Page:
If we were to single out one country, it would now be Austria where a huge amount of snow has fallen in the more central and southern regions (e.g. Stubai, Hintertux, Obergurgl, Nassfeld). However, even the northern Austrian Alps (e.g. Kaprun) have also seen significant snow.
Although parts of the north-western Alps (e.g. Portes du Soleil, Bernese Oberland) have missed out on the heaviest of the recent snow, there is still some snow here, especially higher up, just not as much as in most other parts of the Alps.
Some south-western Italian resorts (e.g. Sestriere) are also still looking for their first killer dump of the season.
Updated: 11am Tuesday 12 November 2019 - Remaining very unsettled across the Alps with the heaviest snow in the south…
The weather situation in the Alps is extremely complicated, with several storms set to hit the Alps over the coming days. What we can say for sure is that the southern Alps will see the most snow, with some extreme snowfalls in places.
Right now, the main driver of the weather in the Alps is a huge area of low pressure in the Mediterranean which is throwing weather fronts up northwards across its eastern flanks.
Over the last 24 hours, these fronts have produced further snow across the central and eastern Italian Alps (e.g. Livigno, Madonna di Campiglio), the eastern swiss Alps (e.g. Davos, St Moritz) and much of Austria, especially in the south (e.g. Obergurgl, Nassfeld). By contrast, the north-western Alps (e.g. Portes du Soleil, Chamonix) have seen little if any snow since yesterday morning.
Nothing will change much today, with drier conditions continuing in the north-west but further snow set to fall in the southern and eastern Alps, although there will be huge contrasts in the rain/snow limit - currently around 1700m in parts of the Dolomites and eastern Austrian Alps, but well under 1000m in the western Austrian Alps.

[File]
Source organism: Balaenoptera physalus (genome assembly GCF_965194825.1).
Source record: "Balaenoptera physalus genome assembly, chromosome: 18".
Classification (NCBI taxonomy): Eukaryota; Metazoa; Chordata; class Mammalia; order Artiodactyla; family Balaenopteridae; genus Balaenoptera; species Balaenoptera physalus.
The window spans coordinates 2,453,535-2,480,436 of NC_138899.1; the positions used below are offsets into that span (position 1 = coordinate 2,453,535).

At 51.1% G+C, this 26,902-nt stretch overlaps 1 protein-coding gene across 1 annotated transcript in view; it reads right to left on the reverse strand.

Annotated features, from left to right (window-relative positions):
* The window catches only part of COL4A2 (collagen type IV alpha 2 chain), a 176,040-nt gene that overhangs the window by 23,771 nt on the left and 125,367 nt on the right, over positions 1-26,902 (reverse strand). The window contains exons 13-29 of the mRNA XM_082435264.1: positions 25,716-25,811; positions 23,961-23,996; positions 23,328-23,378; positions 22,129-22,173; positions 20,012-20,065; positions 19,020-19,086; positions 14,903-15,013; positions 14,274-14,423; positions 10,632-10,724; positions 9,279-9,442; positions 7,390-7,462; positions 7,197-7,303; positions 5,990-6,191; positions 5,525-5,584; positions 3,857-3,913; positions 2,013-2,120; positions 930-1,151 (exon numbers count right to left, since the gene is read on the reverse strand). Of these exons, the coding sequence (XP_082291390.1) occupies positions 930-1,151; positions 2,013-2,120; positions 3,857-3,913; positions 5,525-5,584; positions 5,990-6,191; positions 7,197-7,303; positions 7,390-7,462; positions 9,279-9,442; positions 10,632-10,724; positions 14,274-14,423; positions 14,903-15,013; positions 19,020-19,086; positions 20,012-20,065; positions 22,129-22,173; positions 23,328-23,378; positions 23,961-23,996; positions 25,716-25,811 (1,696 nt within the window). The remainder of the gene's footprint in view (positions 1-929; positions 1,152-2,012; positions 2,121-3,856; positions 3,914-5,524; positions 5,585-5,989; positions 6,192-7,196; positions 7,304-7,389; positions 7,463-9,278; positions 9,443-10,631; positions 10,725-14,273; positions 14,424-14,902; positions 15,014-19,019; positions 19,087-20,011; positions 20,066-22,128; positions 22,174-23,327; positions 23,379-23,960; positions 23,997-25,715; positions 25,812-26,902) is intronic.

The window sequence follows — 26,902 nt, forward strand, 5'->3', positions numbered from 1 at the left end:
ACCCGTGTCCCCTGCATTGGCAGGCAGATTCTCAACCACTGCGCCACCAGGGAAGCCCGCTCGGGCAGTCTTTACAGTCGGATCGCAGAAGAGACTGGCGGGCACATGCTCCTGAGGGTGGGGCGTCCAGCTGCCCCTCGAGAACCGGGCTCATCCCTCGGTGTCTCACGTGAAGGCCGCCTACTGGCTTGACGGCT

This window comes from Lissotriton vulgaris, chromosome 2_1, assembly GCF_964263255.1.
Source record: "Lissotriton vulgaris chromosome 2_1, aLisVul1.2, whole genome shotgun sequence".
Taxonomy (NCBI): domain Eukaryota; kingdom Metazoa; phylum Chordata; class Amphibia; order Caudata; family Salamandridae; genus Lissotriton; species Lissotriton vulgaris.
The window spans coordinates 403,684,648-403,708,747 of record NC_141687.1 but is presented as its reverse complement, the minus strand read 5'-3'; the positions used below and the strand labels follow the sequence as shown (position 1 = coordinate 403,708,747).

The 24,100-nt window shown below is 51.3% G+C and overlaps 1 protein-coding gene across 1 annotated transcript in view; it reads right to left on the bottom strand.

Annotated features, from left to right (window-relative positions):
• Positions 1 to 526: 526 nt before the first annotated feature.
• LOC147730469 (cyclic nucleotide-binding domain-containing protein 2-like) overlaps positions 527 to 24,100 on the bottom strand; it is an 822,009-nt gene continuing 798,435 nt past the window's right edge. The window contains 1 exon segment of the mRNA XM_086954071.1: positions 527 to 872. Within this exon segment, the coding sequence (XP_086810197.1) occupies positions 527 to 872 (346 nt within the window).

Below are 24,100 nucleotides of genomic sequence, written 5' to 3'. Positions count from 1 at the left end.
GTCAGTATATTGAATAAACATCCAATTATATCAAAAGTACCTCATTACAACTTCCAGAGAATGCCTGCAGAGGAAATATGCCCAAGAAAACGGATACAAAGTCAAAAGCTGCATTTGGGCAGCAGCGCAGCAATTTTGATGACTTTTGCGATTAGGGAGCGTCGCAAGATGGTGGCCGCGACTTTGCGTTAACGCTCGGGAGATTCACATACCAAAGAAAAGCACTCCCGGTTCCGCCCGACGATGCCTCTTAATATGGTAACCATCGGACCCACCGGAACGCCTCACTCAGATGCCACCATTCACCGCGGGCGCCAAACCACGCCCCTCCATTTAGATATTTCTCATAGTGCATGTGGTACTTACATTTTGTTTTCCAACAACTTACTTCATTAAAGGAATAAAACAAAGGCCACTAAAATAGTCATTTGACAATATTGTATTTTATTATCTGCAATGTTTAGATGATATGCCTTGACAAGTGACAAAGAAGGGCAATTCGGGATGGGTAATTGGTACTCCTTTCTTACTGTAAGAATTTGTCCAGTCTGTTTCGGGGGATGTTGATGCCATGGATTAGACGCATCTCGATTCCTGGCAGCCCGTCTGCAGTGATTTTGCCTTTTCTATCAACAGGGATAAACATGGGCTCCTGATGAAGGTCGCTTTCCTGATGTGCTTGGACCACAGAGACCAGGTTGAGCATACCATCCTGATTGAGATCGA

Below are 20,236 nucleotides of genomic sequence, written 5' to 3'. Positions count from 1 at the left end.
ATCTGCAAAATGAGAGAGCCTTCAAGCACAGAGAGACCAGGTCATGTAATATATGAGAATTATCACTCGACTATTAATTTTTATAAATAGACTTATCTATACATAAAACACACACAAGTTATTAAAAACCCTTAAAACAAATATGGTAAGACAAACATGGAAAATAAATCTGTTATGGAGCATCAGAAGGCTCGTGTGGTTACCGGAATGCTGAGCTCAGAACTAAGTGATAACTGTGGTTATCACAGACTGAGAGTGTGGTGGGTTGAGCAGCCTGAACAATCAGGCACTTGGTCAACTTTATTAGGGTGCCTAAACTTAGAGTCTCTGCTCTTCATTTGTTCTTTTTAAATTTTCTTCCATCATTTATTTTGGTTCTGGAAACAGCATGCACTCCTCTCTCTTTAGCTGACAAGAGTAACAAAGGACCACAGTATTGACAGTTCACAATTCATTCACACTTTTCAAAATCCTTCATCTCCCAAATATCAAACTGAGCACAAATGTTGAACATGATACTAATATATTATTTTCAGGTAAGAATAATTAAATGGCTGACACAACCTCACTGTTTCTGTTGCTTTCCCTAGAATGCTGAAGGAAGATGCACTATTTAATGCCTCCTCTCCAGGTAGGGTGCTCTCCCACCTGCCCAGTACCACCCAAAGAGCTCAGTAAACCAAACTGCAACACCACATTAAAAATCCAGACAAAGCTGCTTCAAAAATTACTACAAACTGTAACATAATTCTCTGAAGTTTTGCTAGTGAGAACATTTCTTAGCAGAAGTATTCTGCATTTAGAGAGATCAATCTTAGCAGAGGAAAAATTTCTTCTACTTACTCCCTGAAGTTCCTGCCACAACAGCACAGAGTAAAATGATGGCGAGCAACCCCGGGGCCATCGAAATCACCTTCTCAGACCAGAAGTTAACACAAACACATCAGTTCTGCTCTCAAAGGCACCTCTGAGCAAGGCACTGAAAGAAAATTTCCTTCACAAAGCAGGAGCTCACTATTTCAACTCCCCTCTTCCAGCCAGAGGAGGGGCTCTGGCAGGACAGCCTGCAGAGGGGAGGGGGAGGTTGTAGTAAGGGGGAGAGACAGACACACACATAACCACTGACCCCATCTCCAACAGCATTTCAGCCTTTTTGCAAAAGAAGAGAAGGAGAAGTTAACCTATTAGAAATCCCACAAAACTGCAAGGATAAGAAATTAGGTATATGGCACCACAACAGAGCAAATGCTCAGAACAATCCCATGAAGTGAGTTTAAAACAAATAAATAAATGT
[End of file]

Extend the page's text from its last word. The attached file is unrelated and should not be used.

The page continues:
For the rest of the week the southern Alps will continue to receive further heavy precipitation. At first the emphasis will again be in the south-east (e.g. Lombardy, Trentino, Engadin, Ostirol, SudTirol, Veneto), but then a new storm will develop in the Gulf of Genoa which will allow the western Italian Alps (e.g. Sestriere, Monte Rosa) and some adjacent areas across the border in both France and Switzerland (e.g. Val d’Isere, Saas-Fee) to get in on the action.
Updated: 11am Monday 11 November 2019 - Remaining cool with further snow, mostly across the southern Alps…
The weather in the Alps will remain rather cold and unsettled this week with further snow in places, mostly across the southern Alps.
The Alps are today sandwiched between a weak cold front moving down from the north-west and a and a more potent storm system anchored in the Mediterranean. The former will bring a dusting of new snow to the north-western foothills of the Alps (e.g. La Clusaz) tonight. The latter, however, will bring a bit more significant snow to some southern parts of the Alps, notably the central and eastern Italian Alps (e.g. Madesimo, Passo Tonale, Dolomites), with a rain/snow limit somewhere between 1000m and 1400m.
The weather in the alps will remain on the cold side for the rest of the week, with further snow at times across the southern Alps. Tomorrow the heaviest snow will fall in the Dolomites, with the south-western Alps (e.g. Piedmont) set to join in the action later in the week.
Although the northern Alps (e.g. Avoriaz, Engelberg, Lech) are unlikely to see any significant snow, it will still be cold, and many resorts have already fired up their snow cannons which will help to secure their base as the main season approaches.